Yeshua uses this phrase repeatedly in Matthew 25. He’s speaking about caring for those without food or clothing, those in prison, sick or homeless. Why does this emphasis come right after the cataclysmic signs of chapter 24? Two reasons. 1:
“Men will be lovers of themselves.” (2Timothy 3:2-4).
Since there will be such controlling self-centeredness, the Messiah wants us to relate to the world in the opposite way – by taking care of those who are helpless or neglected by society. This will be the mark of His disciples in the end times.
The result leads to point 2:
“Men will see you good works and glorify your Father in heaven.” (Matthew 5:16)
As His return draws near and people are desperate to find peace, the light is going to shine through the servants of the Lord who have become faithful to do good to the least of these, my brethren.” The addition of “my brethren” highlights Israel, while certainly not withholding our works of mercy from the nations.
Our heart attitude toward homeless people, people with physical and mental abnormalities, victims of disasters and wars, orphans, widows and the abused are of primary concern to our God. No, we are certainly not saved by our works of goodness. Anything good or compassionate that we do, comes from His grace through us and is no cause for boasting whatsoever. At the same time, as James says, our faith is made visible by the works that we do and is dead without them (James 2:17). A world that is in twisted rebellion against God is not easily reached with words. Cynical people who think they’ve already heard it all are not initially interested in another presentation. They are, however, nearly always touched by acts of kindness. Going out of our way even a little, can gain valuable attention for the eternally valuable information we carry inside us as Yeshua’s messengers.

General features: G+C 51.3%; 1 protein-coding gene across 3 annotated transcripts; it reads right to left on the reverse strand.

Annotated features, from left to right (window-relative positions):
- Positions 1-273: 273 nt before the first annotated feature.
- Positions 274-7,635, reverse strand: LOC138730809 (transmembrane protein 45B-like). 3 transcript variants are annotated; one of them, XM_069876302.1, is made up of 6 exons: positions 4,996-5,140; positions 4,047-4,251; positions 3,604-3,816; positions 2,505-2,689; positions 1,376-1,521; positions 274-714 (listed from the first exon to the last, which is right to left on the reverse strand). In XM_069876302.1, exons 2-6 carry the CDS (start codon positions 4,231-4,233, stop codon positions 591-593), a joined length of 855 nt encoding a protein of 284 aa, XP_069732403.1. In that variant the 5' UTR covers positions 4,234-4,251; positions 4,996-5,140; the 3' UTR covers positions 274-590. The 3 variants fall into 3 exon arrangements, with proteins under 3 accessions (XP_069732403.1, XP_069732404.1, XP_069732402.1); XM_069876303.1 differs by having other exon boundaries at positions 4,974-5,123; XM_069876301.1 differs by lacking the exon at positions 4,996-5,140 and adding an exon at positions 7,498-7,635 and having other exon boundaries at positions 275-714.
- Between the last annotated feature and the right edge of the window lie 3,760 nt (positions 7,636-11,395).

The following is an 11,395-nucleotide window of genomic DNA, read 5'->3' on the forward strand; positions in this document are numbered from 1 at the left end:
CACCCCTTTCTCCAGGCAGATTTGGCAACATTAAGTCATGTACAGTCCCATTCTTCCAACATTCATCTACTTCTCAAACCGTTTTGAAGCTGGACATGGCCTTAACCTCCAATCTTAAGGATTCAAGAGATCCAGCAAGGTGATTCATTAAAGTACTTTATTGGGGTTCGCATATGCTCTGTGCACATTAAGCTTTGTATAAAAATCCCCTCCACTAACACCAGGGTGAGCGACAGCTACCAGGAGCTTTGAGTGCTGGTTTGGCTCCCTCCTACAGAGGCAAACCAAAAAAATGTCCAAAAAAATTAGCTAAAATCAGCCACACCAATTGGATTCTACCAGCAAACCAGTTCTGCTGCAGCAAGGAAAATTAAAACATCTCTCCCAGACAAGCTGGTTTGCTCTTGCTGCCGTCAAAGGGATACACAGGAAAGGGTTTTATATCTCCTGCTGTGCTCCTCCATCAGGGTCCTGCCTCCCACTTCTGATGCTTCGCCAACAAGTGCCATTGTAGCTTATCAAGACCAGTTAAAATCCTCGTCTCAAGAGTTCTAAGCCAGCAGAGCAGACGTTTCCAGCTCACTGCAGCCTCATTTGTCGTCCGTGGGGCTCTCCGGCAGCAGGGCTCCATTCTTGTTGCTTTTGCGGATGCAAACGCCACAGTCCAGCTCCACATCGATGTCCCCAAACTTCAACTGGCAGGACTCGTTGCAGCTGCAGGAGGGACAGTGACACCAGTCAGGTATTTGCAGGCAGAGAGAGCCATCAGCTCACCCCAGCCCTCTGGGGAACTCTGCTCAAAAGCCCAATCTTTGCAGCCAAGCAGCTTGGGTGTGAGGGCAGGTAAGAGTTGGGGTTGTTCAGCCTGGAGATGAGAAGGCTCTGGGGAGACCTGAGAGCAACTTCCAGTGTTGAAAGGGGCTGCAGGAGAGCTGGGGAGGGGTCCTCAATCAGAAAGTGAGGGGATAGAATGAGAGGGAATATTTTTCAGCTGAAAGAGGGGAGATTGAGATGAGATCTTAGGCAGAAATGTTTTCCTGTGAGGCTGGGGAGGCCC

CONS and KIDS
Convicts and kids. What do they have in common? Often within the same week I was doing outreach in the State Pen with hardened criminals and in the villages with young children. I discovered something that I’ve never forgotten. The two groups were strikingly similar. They both demanded authenticity. You could not fake it. Children are intuitively discerning. They size you up not on the externals: what you’re wearing, how skillfully you talk, what your equipment or your car looks like. They see into your motives, your inner person. They usually know who you really are, and so do convicts. Those men were alert to religious devices. They’d seen ’em. The kids didn’t want to be bought off either. If our Bible clubs were saccharine and irrelevant they could just leave. It wasn’t anything their parents were making them do. Neither were the prisoners required to attend my Bible studies. It was totally voluntary.
What does it mean to honor someone? This question intrigues me, as I see the Lord examining how we assess others – deep inside. Of course I can’t communicate anyone’s value to them unless I know my own through Messiah. So, I want to encourage you to lay hold of the infinite value the Redeemer ascribed to you when He became your kapparah, your atoning sacrifice. Then, I encourage us all to lay aside everything that blocks us from reaching out to “the least of these.” For some, that will take place in familiar settings. For others it will involve leaving your territory and launching out to “foreign” places and “strange” settings that will require flexibility and creativity. In either case, may we walk in the light of Yeshua before a darkening world. One unexpected act of compassion can draw a hardened, lonely soul into the waiting arms of the Father.